The Spirit of Renewal ©
Some biblical references have over time entered into such common usage that they have almost lost their spiritual significance. Such is the case for expressions such as “salt of the earth” and adages such as “new wineskins for new wine”.
The story about the use of new wineskins is found in Mark’s gospel, in which Jesus, in effect, explains that fasting must not get in the way of enjoying the presence of the Lord. He emphasises that our gestures must be suited to the occasion. To drive home this point, he recalls that if new wine is placed into an old wineskin, it will burst and the wine will be lost – both the container and the contents will suffer.
Rather, we are urged to use new wineskins, precisely because the new skins are pliable enough to expand with fermentation – to adapt to the changes imposed by the “living” wine. The same can be said for us who are temples of the Holy Spirit. In reality, we are not called to be rigid temples of stone as much as we are invited to be living instruments of the many gifts of the Holy Spirit.
What is the significance of the analogy concerning the new wineskin? What is its significance in relation to the inpouring of the Spirit’s gifts?
The one thing that characterises the activity of the Holy Spirit is creativity. The Holy Spirit makes all things new. The Holy Spirit finds new circumstance-appropriate solutions to age-old problems. The Holy Spirit is the reason why people say that God moves in mysterious ways.
Harden not you hearts
The challenge we face as Christians is to keep up with this always-energetic Spirit of Truth and Love. The challenge is to allow ourselves to be renewed as wineskins so that we can deliver to those who thirst the living wine of truth and love.
This is not only a challenge for us as individuals, it is also a major undertaking for our community and our church. Are these new wineskins? Or are they at risk of bursting and loosing the new wine? Sometimes we have to wonder.
Is this reflection a call to radical change? Not necessarily – new wine cannot be carried in a wicker basket or a sieve – but nor is it an invitation to complacency. What the analogy asks of us is a critical awareness of the instruments we use and how we use them to respond to given set of needs.
Rituals are important, as are traditions. Arguably they are as essential as an appropriate frame is essential to the enjoyment of a beautiful painting. But our use of rituals and traditions comes with the responsibility of making sure they are indeed appropriate; that they are efficacious instruments for creating the kingdom of God – in real time.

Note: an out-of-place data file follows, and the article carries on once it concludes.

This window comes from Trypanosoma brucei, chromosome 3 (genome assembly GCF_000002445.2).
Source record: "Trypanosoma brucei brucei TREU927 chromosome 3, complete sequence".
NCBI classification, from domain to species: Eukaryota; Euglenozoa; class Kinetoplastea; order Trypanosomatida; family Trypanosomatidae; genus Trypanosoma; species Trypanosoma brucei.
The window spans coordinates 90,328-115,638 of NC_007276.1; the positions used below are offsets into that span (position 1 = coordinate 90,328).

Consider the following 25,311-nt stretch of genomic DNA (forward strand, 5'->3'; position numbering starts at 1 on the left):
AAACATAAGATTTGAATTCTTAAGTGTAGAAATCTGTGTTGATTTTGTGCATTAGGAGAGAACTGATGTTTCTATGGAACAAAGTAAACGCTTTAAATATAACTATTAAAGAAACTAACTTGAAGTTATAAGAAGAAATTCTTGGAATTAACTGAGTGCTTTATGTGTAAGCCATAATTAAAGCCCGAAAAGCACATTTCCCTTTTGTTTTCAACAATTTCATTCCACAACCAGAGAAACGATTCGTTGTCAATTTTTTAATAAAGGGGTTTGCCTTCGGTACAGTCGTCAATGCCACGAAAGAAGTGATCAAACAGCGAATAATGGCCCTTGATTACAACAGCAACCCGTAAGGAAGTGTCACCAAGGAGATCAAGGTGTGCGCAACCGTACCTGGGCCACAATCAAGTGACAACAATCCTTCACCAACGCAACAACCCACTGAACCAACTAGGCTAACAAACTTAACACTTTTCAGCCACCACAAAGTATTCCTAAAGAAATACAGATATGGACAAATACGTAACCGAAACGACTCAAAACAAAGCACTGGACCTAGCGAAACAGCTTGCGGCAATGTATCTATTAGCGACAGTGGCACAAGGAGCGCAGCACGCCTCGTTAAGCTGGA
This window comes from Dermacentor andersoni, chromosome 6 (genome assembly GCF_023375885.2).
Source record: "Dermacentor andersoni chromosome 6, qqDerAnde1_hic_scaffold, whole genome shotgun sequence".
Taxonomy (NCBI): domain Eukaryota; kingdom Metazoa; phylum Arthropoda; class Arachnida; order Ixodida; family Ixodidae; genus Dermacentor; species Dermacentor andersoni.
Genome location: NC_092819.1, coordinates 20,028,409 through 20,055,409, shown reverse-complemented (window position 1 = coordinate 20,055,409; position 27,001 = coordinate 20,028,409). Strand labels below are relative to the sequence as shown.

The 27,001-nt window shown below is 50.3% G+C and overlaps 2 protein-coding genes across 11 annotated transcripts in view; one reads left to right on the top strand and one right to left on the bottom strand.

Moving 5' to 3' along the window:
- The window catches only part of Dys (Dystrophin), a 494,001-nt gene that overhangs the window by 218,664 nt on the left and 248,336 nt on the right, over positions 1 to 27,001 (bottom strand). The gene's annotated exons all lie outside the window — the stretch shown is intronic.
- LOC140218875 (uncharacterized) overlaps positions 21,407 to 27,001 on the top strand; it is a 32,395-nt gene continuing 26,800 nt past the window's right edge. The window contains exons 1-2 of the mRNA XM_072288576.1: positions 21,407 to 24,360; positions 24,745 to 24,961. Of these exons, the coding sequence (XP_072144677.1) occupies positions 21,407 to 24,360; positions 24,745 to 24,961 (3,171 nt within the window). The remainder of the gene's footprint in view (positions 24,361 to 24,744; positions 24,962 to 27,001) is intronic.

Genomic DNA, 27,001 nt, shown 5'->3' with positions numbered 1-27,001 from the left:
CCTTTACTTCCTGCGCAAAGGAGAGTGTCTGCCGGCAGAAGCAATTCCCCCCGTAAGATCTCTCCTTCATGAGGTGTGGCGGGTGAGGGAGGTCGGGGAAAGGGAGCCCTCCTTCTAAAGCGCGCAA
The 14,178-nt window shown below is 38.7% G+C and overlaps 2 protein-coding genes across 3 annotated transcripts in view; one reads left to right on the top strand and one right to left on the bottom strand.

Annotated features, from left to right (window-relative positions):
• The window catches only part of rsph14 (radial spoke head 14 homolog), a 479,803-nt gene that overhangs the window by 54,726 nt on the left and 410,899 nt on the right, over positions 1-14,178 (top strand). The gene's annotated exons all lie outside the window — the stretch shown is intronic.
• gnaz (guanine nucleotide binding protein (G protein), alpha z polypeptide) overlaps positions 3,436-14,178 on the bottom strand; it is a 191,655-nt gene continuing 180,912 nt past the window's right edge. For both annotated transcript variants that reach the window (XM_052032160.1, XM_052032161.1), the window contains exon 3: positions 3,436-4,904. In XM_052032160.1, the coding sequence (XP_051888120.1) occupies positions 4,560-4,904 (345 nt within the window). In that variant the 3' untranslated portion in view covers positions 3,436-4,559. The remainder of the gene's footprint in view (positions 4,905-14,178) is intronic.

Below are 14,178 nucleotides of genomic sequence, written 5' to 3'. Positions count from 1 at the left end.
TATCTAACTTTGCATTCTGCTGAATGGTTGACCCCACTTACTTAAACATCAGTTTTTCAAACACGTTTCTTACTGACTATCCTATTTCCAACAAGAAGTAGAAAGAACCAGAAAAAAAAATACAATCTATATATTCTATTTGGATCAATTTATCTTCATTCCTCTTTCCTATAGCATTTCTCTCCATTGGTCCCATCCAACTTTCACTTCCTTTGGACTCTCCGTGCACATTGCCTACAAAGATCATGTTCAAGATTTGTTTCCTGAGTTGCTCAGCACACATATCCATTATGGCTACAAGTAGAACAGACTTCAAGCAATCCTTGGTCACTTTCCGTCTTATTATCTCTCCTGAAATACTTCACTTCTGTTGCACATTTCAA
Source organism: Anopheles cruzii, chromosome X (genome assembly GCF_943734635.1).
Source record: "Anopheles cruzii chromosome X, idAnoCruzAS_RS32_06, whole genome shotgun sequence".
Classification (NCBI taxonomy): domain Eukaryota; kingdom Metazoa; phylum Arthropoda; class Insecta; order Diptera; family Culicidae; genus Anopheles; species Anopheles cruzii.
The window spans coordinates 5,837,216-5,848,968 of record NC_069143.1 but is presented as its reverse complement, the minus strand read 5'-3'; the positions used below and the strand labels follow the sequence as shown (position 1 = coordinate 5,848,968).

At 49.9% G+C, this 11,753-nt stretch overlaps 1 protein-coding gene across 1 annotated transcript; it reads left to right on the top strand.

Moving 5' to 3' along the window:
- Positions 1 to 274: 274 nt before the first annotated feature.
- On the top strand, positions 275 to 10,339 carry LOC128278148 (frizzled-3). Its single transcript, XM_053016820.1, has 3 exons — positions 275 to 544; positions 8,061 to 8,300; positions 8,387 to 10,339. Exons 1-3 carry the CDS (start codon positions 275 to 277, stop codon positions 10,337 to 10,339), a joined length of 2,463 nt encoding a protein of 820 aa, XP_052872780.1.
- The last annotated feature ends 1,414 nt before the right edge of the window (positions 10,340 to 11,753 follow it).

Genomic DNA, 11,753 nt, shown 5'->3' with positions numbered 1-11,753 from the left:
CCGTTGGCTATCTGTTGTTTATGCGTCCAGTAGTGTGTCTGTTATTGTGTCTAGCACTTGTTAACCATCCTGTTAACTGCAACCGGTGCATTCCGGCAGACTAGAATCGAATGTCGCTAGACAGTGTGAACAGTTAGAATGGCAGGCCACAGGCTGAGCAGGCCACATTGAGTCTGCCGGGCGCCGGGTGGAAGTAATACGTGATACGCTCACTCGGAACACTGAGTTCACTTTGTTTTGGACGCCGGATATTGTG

The Holy Spirit, in effect, wishes that the instruments we use reflect the creativity of God’s action in human history. The Holy Spirit would wish us to ask sometimes disturbing questions, such as: Do our rituals effectively communicate the essence of Christ’s legacy? Does the way in which we convey our traditions do justice to the “living” Word? Does our language and the symbols it encodes still efficiently project to the mind’s eye the vivid images of our fathers’ faith?
Be the Good News
Beyond the questions we may ask about the suitability of ritual and tradition in regards to our own spirituality, there are other challenging questions that we face when we consider our mission to bring to all people the Good News. Such people are no longer those in far-off lands. They are those in our neighbourhood – indeed, in our own homes – who no longer hear the Word of God. They are the people who thirst for the Good News, but cannot distinguish it from the din of a language that is foreign to their ears.
Is this challenge insurmountable? For us, yes; but for the Holy Spirit, not at all. Time and again, the Holy Spirit has inventively cut across convention to boldly reveal to the human mind and heart the primacy of Truth and Love. Therefore, we should have the confidence that eternal Wisdom will prevail. Therein lies our faith and our hope.
Yet, there is more. As followers of Truth and Love incarnate, we are called to be more than idle bystanders. Indeed, we are called to renew the incarnation – to give flesh to the creative Spirit, which we have housed deep within our soul since the confirmation of our baptismal covenant; to be the new wineskins that carry the new wine. We are called to carry this holy elixir unspoiled to those who thirst, and we are invited to be blessed and transformed ourselves by our contact with this “living” wine, for – as Paul wrote in his second letter to the Corinthians – the Spirit gives life.
If it is truly the Spirit that gives life, our life is only limited by our attentiveness, openness and response to the life of the creative Spirit of Truth and Love.